Prepare a baking sheet or two plates lined with parchment paper. Transfer each cake to the paper. Put a small piece of parchment over the top, and wrap a single layer of plastic wrap. Freeze for 2 hours. Remove plastic and paper, turn over cakes. Cut off the mounds (if making the version with egg). I did not get mounds on the vegan version.
Preparation for the frosting:
Using a hand held mixer first set on low mix and shortening and vanilla bean seeds, raise to medium speed to fully incorporate and whip the shortening. Add pumpkin puree, coconut nectar, and food coloring. Continue to mix until blended well. In a large bowl sift powdered sugar. Transfer the shortening mixture into the powdered sugar bowl, mix until well blended. Frost the flattened bottom half of the pumpkin. Place the top piece on top. This will yield for a thick frosting as pictured in the catalog. Frost as thick as you like. I opted for a thinner frosting inside, and thicker glaze on the outside.
Those those vanilla bean specks.
Preparation for the Glaze:
In a very large bowl (powdered sugar gets messy when dry) add sifted powdered sugar, add hot water, stir well until a thick paste forms. Add coconut sugar and food coloring, stir well. Glaze should be very thick, and not pour easily. Add the glaze with heaps onto a spoon and let it drip for a minute then start from the top and let it fall off the spoon for your desired look. I just let thick sections drip off the sides. Make them as thick or thin as your creative side takes you. If you prefer a thinner glaze add a teaspoon of hot water as a time until desired thinness.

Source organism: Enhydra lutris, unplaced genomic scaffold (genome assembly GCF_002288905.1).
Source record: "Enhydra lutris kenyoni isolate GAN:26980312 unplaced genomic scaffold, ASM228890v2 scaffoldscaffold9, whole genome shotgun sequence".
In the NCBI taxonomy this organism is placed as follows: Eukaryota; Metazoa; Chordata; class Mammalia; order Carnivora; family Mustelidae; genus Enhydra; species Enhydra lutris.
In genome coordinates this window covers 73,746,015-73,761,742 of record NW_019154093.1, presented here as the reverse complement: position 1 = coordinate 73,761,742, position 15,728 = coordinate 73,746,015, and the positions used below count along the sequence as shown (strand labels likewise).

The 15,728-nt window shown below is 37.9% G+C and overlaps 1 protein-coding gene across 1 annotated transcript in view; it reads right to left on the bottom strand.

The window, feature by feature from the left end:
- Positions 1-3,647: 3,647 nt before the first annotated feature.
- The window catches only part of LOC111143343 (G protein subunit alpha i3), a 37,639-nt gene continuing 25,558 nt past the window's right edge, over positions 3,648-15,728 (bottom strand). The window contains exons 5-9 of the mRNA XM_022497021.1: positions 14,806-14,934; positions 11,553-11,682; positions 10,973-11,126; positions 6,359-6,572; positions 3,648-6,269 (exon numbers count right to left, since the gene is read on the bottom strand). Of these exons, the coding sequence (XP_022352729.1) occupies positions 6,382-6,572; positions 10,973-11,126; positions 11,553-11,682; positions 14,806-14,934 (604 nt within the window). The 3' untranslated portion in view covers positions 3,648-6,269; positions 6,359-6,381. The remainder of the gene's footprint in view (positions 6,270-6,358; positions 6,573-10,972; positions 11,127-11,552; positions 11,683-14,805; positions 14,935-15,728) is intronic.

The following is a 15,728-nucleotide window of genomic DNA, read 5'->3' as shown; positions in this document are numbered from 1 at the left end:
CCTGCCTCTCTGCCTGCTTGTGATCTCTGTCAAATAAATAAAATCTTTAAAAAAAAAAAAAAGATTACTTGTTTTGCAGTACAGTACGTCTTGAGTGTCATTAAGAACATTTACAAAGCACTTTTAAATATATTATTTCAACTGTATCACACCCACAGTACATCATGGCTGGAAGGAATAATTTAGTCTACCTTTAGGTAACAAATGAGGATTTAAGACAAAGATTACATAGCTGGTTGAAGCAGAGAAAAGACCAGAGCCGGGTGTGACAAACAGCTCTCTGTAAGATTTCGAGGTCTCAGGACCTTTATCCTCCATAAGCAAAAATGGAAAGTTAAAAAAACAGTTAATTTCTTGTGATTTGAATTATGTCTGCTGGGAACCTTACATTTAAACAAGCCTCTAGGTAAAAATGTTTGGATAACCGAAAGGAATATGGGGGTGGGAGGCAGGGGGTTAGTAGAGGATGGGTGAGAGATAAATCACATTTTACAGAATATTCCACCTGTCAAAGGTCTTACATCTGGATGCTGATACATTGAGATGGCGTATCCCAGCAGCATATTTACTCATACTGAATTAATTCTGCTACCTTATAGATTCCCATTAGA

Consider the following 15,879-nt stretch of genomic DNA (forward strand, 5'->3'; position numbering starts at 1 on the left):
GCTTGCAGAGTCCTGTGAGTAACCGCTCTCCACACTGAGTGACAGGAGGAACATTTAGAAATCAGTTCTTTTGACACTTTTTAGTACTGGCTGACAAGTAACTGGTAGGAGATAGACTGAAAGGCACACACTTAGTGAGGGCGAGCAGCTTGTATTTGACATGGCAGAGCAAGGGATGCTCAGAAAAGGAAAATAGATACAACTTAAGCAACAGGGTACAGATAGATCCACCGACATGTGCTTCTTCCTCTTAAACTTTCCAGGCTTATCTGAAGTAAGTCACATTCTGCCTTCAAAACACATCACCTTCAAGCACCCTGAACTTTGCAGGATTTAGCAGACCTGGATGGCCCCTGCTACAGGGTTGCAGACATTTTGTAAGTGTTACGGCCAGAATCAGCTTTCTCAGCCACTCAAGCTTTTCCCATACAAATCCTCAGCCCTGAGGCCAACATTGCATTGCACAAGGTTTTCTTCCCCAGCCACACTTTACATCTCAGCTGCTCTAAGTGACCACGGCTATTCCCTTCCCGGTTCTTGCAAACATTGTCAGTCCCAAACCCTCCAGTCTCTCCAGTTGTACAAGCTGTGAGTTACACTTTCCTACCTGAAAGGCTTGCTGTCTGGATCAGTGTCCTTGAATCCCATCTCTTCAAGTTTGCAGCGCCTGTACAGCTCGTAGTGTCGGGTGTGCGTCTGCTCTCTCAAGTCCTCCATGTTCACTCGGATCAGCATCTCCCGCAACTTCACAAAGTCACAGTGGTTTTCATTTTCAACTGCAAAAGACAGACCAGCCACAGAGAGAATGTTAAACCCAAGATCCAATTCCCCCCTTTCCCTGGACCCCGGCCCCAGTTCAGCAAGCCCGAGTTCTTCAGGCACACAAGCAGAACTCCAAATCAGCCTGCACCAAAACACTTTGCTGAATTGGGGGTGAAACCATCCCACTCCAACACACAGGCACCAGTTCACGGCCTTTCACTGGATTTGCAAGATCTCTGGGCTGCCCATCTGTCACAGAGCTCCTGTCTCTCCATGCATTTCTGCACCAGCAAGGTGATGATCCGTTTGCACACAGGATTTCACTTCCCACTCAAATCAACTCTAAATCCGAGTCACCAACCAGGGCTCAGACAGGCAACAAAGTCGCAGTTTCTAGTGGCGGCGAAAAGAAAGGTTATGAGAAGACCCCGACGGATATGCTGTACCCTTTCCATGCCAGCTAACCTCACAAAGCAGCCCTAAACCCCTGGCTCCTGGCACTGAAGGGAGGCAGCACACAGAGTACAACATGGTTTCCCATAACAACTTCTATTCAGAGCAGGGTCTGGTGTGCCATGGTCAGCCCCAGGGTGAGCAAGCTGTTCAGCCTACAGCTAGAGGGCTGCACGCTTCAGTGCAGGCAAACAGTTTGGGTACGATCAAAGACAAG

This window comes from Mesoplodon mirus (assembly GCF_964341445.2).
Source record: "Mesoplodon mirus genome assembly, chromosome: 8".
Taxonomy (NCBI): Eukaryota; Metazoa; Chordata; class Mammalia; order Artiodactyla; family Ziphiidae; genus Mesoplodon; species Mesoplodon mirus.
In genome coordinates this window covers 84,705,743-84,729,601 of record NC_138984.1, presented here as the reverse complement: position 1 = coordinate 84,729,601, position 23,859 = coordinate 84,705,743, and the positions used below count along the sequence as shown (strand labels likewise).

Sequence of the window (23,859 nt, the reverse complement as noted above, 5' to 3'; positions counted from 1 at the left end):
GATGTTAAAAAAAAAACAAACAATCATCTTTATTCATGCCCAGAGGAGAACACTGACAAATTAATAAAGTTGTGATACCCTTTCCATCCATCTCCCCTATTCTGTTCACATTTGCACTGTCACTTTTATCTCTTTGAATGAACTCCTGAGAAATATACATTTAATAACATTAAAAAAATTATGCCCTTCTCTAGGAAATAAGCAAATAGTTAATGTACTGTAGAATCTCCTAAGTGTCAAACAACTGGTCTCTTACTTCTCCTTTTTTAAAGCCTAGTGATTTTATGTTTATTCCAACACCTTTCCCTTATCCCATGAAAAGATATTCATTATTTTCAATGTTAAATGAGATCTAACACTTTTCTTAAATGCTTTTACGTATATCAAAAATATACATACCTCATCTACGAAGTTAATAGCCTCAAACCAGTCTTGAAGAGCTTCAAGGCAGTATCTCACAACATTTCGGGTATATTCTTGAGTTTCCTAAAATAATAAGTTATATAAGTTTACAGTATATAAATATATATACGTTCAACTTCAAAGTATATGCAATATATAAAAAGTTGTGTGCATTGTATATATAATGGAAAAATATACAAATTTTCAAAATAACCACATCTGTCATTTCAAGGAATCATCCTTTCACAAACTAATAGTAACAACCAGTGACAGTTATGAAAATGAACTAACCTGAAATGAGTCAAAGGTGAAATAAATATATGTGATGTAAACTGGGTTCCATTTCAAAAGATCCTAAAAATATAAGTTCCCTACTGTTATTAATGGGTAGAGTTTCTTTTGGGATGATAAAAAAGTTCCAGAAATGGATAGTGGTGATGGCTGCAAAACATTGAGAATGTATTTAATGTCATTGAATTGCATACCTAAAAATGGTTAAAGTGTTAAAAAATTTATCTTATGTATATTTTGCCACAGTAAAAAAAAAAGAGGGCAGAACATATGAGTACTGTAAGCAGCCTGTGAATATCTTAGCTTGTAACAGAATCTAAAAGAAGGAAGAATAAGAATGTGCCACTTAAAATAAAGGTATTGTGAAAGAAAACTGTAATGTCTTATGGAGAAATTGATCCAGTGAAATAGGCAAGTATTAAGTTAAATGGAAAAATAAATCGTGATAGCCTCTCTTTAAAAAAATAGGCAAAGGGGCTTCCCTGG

This is how thick my sugar water paste was before adding coconut sugar and food coloring.
Few notes on freezing:
This cake freezes well. With or without the glaze in an airtight freezer safe container.
Note: Prepare the glaze the day of serving if freezing without the glaze. I have not tested the glaze frozen in a container.
Note: I froze my pumpkin cake with the glaze placed on a small freezer safe plate by leaving it uncovered in the freezer for an hour. Remove from freezer, then cover with the piece of parchment from earlier, wrap (once) with plastic wrap and transfer into a gallon size freezer bag. Freeze again for up to a month.
Note: When I removed my glazed pumpkin cakes (made two) out of the freezer for proper storing the glaze remained shiny and would leave a small indent when I pressed into the glaze. Be careful not to press into the glaze when wrapping and storing for the freezer.